% The last '#' is an exceptional parameter delimiter standing for an opening brace (TeXbook page 204).
\def\@parameterless@newcommand#1#2#{%
% the name of the macro without the leading escape character
\edef\tmp@macroname{\expandafter\@gobble\string#1}%
% if #1 is undefined
% I am using here that \csname is letting #1 to \relax if it is undefined
\expandafter\ifx \csname\tmp@macroname\endcsname \relax
% then
\def\@parameterless@do{\def#1#2}%
\else
\let\@parameterless@do=\@gobble
\fi
\@parameterless@do
}
% To strip the braces around macro name and parameter delimiter.
\def\@parameterless\newcommand#1{%
\@parameterless@newcommand#1%
}
% TeXstudio does not recognize the parameter delimiter "\newcommand".
% Therefore I deceive it so that it sees \parameterless as a simple macro without parameters.
% Otherwise the autocompletion would insert an argument between \parameterless and \newcommand.
\let\parameterless=\@parameterless%
\makeatother

\parameterless\newcommand{\ie/}{i.\,e.\@}


If you need the \parameterless command to work with \renewcommand or \providecommand as well, you can use the following definition:

\makeatletter
\def\@parameterless#1#2{%
\ifx\newcommand#1%
\@parameterless@ifundefined#2{%
% then
\def\@parameterless@do{\def#2}%
}{%
% else
\let\@parameterless@do=\@gobble
}%
\else\ifx\renewcommand#1%
\@parameterless@ifundefined#2{%
% then
\let\@parameterless@do=\@gobble
}{%
% else
\def\@parameterless@do{\def#2}%
}%
\else\ifx\providecommand#1%
\@parameterless@ifundefined#2{%
% then
\def\@parameterless@do{\def#2}%
}{%
% else
\let\@parameterless@do=\@gobble
}%
\else
\let\@parameterless@do=\@gobble
\fi\fi\fi
\@parameterless@do
}
% #1: control sequence, #2: parameter delimiter
% The last '#' is an exceptional parameter delimiter standing for an opening brace (TeXbook page 204).
% if (#1 is defined) {\@firstoftwo} else {\@secondoftwo}
\def\@parameterless@ifundefined#1#2#{%
% the name of the macro without the leading escape character
\edef\tmp@macroname{\expandafter\@gobble\string#1}%
% if #1 is undefined
% I am using here that \csname is letting #1 to \relax if it is undefined
\expandafter\ifx \csname\tmp@macroname\endcsname \relax
% then
\expandafter\@firstoftwo
\else
\expandafter\@secondoftwo
\fi
}
% To deceive TeXstudio into believing \parameterless was a macro without parameters.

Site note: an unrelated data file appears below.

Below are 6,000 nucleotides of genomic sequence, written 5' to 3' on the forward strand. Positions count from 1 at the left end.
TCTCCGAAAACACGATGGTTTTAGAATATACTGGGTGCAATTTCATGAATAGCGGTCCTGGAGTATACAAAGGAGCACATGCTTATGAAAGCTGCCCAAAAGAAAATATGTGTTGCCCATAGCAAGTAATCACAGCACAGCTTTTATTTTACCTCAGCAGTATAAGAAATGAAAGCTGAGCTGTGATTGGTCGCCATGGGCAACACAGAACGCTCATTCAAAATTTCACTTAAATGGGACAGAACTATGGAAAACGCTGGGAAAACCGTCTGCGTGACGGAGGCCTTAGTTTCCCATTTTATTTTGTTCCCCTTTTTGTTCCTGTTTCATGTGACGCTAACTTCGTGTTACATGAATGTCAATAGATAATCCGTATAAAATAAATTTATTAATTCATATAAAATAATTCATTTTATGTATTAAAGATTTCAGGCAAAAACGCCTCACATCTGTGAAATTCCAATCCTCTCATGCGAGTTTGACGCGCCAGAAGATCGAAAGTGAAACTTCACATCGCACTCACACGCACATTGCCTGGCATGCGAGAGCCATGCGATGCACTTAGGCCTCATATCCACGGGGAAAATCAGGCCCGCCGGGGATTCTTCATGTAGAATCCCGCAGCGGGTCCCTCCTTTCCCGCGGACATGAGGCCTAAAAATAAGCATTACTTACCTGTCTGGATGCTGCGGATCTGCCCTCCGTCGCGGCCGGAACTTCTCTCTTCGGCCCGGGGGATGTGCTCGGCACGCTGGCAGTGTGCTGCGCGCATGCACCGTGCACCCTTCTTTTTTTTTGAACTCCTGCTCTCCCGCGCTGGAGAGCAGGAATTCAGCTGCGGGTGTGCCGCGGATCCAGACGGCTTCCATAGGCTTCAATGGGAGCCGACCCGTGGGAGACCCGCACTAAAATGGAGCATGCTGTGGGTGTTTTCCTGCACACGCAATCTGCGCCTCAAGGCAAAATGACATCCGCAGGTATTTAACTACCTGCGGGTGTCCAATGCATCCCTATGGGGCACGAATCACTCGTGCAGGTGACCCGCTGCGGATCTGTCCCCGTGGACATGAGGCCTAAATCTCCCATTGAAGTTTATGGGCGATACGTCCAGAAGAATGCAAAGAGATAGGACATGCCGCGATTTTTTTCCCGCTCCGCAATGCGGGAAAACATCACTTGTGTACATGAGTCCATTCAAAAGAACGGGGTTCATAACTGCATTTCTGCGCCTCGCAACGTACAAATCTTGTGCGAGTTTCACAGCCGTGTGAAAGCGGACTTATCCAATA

% Otherwise the autocompletion would insert undesired braces.
\let\parameterless=\@parameterless%
\makeatother


But, there is still something to be considered: what if the abbreviation stands at the end of a sentence? You probably would not want two dots. And the space after the dot should be an inter-sentence-space. This macro, however, ensures that the following space will be an inter-word-space. Looking ahead whether the next token is a dot is not possible because \@ifnextchar gobbles following spaces (The LaTeX 2e Sources page 35).

One might however replace the parameter delimiter for a parameter and insert an explicit end-of-sentence-dot or not-end-of-sentence-dot depending on the argument. So normally, inside of a sentence, one uses the above syntax \ie/ but at the end of a sentence the slash is replaced by a fullstop: \ie. A space after it will still not be eaten up because it does not directly follow a control word but an argument. If, however, one forgets the argument, TeX will no longer complain. But as long as one uses the autocompletion one can not forget to insert the argument.

Please note that with the following definition the replacement text must end with a . (without a \@).

\makeatletter
\def\@abbr#1#2#3{%
\ifx\newcommand#1%
\@abbr@ifundefined#2{%
% then
\edef\@abbr@do{\def\expandafter\noexpand\csname\tmp@macroname\endcsname####1}%
}{%
% else
\let\@abbr@do=\@gobble
}%
\else\ifx\renewcommand#1%
\@abbr@ifundefined#2{%
% then
\let\@abbr@do=\@gobble
}{%
% else
\edef\@abbr@do{\def\expandafter\noexpand\csname\tmp@macroname\endcsname####1}%
}%
\else\ifx\providecommand#1%
\@abbr@ifundefined#2{%
% then
\edef\@abbr@do{\def\expandafter\noexpand\csname\tmp@macroname\endcsname####1}%
}{%
% else
\let\@abbr@do=\@gobble
}%
\else
\let\@abbr@do=\@gobble
\fi\fi\fi
% strip the trailing dot so that I can replace it by an explicit end-of-sentence-dot or not-end-of-sentence-dot. (so that it works with upper case abbreviations, too.)